Eric Lefkofsky is best known for his crucial role as a founder of Groupon, the innovative startup that allows individuals to form temporary conglomerates in order to leverage economies of scale. But he has also been involved in dozens of other projects, all of which have enjoyed varying degrees of success and more information click here.
Today, Lefkofsky has embarked on a new journey. He has undertaken what perhaps is the largest challenge of his life. He is seeking to completely transform the way medicine in general and oncology in particular is practiced, through the use of Big Data techniques.
Lefkofsky first became aware of the woeful shortcomings of modern data usage in medicine when a family member fell ill with cancer. He was struck by the fact that oncologists seemingly had less access to data and intelligence than most truck drivers. He knew from years of running data-intensive tech companies that it was possible to do much better. This formed the impetus behind his startup, Tempus and what Eric knows.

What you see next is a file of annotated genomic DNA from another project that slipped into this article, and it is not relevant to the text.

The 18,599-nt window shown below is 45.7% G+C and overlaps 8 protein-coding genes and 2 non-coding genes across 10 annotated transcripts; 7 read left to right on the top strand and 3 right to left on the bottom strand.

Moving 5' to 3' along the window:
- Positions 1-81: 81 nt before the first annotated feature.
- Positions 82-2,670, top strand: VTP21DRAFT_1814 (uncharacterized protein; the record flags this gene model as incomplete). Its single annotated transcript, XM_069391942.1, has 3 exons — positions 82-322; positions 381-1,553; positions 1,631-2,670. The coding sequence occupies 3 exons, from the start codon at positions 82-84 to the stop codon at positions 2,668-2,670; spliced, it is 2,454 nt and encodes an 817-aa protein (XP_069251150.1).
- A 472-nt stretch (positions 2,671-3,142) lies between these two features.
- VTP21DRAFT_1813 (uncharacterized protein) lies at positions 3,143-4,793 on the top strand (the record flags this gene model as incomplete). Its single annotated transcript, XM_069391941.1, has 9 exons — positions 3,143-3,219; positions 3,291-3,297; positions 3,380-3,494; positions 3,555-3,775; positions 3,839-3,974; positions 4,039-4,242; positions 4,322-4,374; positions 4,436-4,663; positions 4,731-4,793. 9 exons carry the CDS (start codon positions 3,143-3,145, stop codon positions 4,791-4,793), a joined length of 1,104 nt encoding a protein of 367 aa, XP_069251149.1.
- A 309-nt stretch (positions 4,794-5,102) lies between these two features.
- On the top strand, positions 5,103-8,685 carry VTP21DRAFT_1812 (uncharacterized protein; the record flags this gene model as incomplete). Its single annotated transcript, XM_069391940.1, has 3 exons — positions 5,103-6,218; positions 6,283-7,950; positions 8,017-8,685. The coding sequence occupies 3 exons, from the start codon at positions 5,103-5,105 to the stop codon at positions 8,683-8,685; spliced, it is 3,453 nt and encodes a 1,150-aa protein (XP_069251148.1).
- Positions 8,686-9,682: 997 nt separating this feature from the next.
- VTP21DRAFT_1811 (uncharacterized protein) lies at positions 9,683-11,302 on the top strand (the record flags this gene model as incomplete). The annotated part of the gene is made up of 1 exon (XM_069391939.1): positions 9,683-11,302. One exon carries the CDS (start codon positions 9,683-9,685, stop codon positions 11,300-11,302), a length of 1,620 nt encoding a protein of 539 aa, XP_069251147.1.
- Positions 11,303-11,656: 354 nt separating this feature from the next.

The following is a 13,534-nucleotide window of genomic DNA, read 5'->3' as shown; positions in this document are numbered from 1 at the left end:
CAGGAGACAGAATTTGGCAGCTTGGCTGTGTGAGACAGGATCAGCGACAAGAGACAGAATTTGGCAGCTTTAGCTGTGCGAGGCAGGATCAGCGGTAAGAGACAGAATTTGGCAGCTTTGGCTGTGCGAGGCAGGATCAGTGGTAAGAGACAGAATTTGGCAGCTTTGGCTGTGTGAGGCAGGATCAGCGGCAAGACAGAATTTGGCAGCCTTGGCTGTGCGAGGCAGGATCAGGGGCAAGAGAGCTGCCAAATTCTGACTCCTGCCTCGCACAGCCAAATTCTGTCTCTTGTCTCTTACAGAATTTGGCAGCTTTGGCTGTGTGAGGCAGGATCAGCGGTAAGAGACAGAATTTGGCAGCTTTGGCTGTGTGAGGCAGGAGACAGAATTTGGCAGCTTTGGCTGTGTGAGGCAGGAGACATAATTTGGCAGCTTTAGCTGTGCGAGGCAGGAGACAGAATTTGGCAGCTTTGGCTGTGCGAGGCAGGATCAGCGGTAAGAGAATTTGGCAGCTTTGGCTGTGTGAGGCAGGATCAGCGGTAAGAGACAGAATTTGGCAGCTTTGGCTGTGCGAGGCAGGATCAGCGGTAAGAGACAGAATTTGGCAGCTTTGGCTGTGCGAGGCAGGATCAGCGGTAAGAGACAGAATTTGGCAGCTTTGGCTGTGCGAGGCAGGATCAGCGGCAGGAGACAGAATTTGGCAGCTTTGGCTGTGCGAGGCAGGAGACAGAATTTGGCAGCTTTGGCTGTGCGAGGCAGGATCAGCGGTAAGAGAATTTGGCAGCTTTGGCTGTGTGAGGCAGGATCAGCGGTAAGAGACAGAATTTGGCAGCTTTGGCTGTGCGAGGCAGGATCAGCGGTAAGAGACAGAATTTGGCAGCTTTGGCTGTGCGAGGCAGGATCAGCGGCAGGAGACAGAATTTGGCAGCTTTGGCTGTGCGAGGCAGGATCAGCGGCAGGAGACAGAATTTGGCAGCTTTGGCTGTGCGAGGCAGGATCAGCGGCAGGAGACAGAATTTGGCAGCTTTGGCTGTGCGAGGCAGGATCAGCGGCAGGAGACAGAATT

Tempus is now one of the only firms that is creating centralized data solutions and high-intelligence analytics for oncologists. The firm is developing systems that it says will someday be able to effectively act as on-the-spot meta-studies, giving oncologists the power to ask specific questions about their patients and what treatment regimes are likely to maximize survival. Tempus believes that this ability to tap into vast quantities of available data, with the analytic capabilities that were once only possible with million-dollar studies, will give oncologists and physicians a granularity in their understanding of disease processes and likely treatment outcomes that is orders of magnitude superior to anything that has come before.
Lefkofsky points out that this could usher in a revolution in cancer treatment, dramatically increasing survival for some types of cancer and reducing many of those to the level of diseases like AIDS, where patients who correctly follow treatment regimens have only slightly reduced life expediencies. Lefkoskfy believes that with the granular understanding that Tempus will bring, cancer will largely become a disease that people can live with and Eric’s lacrosse camp.
Although it isn’t exactly a cure, Lefkofksy says that reducing cancer’s mortality is the next best thing.